True Love, True Understanding

True Love, True Understanding

Discussion date: Thu, Dec 01, 2022 at our weekly Thursday evening practice
Thursday Evening Online Program
December 1, 2022 7:00 to 8:30 pm Eastern time
followed by mindfulness trainings preparatory class 8:30 to 9:00 pm


Dear Still Water Friends,

This Thursday Evening we will explore the third of the Five Mindfulness Trainings, True Love:

Aware of the suffering caused by sexual misconduct, I am committed to cultivating responsibility and learning ways to protect the safety and integrity of individuals, couples, families, and society. Knowing that sexual desire is not love, and that sexual activity motivated by craving always harms myself as well as others, I am determined not to engage in sexual relations without mutual consent, true love, and a deep, long-term commitment. I resolve to find spiritual support for the integrity of my relationship from family members, friends, and sangha with whom there is support and trust. I will do everything in my power to protect children from sexual abuse and to prevent couples and families from being broken by sexual misconduct. Seeing that body and mind are interrelated, I am committed to learning appropriate ways to take care of my sexual energy and to cultivating the four basic elements of true love – loving kindness, compassion, joy, and inclusiveness – for the greater happiness of myself and others. Recognizing the diversity of human experience, I am committed not to discriminate against any form of gender identity or sexual orientation. Practicing true love, we know that we will continue beautifully into the future.

For me, this beautiful training has been made even more relevant by the update released this past summer by the monks and nuns of Plum Village. The revised training includes the addition of the word “consent,” as well as language that is a clear call for LGBTQIA+ acceptance and inclusion. It reminds us that are many aspects to true love beyond admiration and affection, including responsibility, protection, inclusiveness, and mutual consent.

As I re-read the new version of this training, I was reminded of a recent newspaper advice column. An aggrieved uncle wrote in complaining that his 3-year-old nephew was “allowed” to refuse to hug him. The advice columnist responded that it is essential for children to be able to set bodily boundaries for themselves. The columnist also encouraged the uncle to consider that his nephew may wish to give and receive affection differently than his uncle, maybe with a high-five instead of a hug.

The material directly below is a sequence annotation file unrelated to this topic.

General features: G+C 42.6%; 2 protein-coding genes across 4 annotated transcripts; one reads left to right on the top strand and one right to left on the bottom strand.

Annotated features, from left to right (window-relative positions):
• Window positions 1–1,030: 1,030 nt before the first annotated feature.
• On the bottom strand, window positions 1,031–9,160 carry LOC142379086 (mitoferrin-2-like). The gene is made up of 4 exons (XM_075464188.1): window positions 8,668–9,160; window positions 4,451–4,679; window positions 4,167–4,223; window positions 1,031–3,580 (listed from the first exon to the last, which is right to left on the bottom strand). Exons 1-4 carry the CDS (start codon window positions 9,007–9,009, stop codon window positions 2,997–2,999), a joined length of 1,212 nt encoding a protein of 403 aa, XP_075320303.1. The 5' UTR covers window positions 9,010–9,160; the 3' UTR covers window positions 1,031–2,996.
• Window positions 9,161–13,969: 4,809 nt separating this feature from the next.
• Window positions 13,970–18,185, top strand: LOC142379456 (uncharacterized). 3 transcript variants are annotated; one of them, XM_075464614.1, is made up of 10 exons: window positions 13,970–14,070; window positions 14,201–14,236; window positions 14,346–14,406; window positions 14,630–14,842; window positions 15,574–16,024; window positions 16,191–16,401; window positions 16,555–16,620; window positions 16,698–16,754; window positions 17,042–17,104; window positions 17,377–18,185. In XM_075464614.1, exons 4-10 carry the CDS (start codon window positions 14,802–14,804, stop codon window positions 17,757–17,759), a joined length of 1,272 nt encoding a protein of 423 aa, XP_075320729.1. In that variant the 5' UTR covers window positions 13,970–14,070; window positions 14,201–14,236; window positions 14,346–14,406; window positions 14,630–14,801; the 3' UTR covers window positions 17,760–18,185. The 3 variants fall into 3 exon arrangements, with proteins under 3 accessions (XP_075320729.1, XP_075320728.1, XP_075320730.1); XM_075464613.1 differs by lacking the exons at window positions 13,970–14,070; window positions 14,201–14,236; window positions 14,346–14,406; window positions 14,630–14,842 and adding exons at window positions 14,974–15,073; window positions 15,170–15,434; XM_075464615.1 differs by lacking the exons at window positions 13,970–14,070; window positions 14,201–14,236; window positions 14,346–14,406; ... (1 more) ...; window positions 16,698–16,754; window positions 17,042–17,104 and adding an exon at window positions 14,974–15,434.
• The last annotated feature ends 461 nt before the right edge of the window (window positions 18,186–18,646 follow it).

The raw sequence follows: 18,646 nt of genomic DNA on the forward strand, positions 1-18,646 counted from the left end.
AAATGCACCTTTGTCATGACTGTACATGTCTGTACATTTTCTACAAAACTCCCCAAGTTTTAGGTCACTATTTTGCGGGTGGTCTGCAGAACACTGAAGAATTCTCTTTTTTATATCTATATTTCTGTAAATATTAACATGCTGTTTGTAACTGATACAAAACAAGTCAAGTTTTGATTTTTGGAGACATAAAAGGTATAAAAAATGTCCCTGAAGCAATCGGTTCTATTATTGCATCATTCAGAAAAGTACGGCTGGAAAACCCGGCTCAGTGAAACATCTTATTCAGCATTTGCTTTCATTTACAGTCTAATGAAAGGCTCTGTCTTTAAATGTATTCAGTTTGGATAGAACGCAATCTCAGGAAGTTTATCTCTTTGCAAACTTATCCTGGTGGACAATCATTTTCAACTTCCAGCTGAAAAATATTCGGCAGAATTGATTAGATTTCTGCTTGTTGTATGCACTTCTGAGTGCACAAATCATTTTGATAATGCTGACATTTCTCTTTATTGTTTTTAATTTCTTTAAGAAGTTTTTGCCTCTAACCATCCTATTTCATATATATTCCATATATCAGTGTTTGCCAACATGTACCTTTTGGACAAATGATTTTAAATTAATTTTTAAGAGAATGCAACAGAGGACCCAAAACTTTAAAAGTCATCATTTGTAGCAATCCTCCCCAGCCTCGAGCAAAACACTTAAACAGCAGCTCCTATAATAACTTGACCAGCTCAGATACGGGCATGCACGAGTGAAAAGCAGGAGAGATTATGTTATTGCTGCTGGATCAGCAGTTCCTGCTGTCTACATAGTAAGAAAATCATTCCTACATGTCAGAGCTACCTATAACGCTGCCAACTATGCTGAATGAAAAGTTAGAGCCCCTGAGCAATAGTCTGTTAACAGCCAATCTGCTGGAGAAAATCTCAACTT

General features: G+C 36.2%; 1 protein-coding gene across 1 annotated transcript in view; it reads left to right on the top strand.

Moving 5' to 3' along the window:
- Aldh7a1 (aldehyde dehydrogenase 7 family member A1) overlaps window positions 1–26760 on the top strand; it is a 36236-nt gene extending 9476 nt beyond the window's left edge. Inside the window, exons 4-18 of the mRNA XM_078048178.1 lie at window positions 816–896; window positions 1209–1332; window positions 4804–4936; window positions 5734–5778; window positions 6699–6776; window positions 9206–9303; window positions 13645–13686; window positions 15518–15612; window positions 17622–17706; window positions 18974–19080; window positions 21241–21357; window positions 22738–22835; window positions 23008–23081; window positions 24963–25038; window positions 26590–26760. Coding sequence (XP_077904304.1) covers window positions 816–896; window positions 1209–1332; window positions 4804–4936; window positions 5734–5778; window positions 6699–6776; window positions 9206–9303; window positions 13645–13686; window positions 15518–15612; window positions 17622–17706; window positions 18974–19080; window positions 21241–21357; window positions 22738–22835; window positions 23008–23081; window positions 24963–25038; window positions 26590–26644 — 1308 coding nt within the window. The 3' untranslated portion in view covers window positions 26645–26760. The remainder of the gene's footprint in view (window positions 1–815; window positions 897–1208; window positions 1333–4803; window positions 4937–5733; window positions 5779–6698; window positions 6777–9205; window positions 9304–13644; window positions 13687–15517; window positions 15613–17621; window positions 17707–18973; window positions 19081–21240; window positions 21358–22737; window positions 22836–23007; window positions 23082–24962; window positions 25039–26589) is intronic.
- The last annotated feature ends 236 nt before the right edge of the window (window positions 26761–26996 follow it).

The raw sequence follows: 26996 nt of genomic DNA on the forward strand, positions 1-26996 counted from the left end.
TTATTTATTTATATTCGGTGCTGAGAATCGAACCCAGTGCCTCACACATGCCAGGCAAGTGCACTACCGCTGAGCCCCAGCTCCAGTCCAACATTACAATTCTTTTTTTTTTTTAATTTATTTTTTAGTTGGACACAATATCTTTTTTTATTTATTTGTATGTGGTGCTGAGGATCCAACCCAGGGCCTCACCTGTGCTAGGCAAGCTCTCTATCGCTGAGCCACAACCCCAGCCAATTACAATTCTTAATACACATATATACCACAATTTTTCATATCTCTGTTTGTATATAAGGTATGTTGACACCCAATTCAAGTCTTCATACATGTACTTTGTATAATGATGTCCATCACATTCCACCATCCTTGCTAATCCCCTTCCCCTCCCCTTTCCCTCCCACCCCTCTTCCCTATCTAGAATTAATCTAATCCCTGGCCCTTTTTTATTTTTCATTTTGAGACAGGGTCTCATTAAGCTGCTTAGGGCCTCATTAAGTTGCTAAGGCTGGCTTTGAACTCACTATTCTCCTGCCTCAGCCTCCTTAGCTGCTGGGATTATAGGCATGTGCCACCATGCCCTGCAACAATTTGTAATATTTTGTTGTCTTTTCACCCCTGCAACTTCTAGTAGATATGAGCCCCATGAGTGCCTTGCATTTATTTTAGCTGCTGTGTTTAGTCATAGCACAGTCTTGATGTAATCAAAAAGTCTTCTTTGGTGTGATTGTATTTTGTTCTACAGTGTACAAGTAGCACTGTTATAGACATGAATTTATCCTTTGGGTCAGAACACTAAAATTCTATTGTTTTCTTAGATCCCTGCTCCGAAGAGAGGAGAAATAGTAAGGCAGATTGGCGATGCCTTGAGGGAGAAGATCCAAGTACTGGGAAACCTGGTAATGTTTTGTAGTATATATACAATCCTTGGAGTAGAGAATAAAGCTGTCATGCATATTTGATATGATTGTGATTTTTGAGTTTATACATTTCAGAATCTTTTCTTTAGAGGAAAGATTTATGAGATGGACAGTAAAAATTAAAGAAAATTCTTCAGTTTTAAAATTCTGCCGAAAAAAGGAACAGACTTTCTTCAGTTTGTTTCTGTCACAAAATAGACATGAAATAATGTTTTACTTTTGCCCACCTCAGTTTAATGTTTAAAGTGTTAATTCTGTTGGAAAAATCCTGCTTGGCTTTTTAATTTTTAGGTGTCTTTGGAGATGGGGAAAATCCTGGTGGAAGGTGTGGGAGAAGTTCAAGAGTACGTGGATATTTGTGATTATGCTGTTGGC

In the book How to Love, Thay (Thich Nhat Hanh) encourages us to deeply consider the wants and needs of our loved ones:

To love without knowing how to love wounds the person we love. To know how to love someone, we have to understand them. To understand, we need to listen.

I hope that uncle can listen and learn from his nephew so that he can express his love in a way that helps promote connection rather than hurt or domination. I believe many of us could also learn more about our loved ones and how to effectively convey our love to them. Like the letter writer, I often have a strong desire to express affection physically to the children in my family. I realize that this impulse stems from my own habits and expectations and may not reflect the most effective way of experiencing genuine closeness with my young relatives. As Thay explains:

Often, when we say, ‘I love you’ we focus mostly on the idea of the ‘I’ who is doing the loving and less on the quality of the love that’s being offered.

Reflecting on the new version of this training on True Love, I recommit myself to increasing my understanding of those around me, so I may be more able to connect authentically and not be lost in my own urges and expectations.

This Thursday, after our meditation, we will explore the Third Mindfulness Training, beginning with these questions:

  • Reflecting on this training, what do you observe about how you express love?
  • In what ways has your mindfulness practice affected how you express love?

I look forward to seeing you on Thursday.

A related passage from Thich Nhat Hanh about true love appears below.

Warm Wishes,

Rachel Phillips-Anderson

From Peace Is Every Step: The Path of Mindfulness in Everyday Life
by Thich Nhat Hanh

We really have to understand the person we want to love. If our love is only a will to possess, it is not love. If we only think of ourselves, if we know only our own needs and ignore the needs of the other person, we cannot love. We must look deeply in order to see and understand the needs, aspirations, and suffering of the person we love. This is the ground of real love. You cannot resist loving another person when you really understand him or her.

From time to time, sit close to the one you love, hold his or her hand, and ask, ‘Darling, do I understand you enough? Or am I making you suffer? Please tell me so that I can learn to love you properly. I don’t want to make you suffer, and if I do so because of my ignorance, please tell me so that I can love you better, so that you can be happy.” If you say this in a voice that communicates your real openness to understand, the other person may cry.

in: Dharma Topics
Discussion Date: Thu, Dec 01, 2022


This week
Sunday Monday Tuesday Wednesday Thursday Friday Saturday
Sun, May 26

Columbia Sunday Evening Practice

Mon, May 27

Silver Spring Morning Meditation

Friends in Different Places

Tue, May 28

Takoma Park Morning Meditation

Tuesday Evening Gaithersburg Group

Wed, May 29

Silver Spring Morning Meditation

Spanish-Speaking Online Practice

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Thu, May 30

Takoma Park Morning Meditation

Fri, May 31

Silver Spring Morning Meditation

Sat, June 1

Mindful Artmaking